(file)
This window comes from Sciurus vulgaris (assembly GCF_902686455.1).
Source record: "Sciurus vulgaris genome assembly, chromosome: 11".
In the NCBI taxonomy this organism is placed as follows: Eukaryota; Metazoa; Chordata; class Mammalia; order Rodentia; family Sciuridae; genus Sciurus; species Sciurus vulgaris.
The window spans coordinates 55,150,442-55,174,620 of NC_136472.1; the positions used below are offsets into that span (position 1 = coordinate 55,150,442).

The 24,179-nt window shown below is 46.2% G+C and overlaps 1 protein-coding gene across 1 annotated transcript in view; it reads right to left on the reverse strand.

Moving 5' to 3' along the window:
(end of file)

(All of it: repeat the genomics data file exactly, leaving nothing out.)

This window comes from Sciurus vulgaris (assembly GCF_902686455.1).
Source record: "Sciurus vulgaris genome assembly, chromosome: 11".
In the NCBI taxonomy this organism is placed as follows: Eukaryota; Metazoa; Chordata; class Mammalia; order Rodentia; family Sciuridae; genus Sciurus; species Sciurus vulgaris.
The window spans coordinates 55,150,442-55,174,620 of NC_136472.1; the positions used below are offsets into that span (position 1 = coordinate 55,150,442).

The 24,179-nt window shown below is 46.2% G+C and overlaps 1 protein-coding gene across 1 annotated transcript in view; it reads right to left on the reverse strand.

Moving 5' to 3' along the window: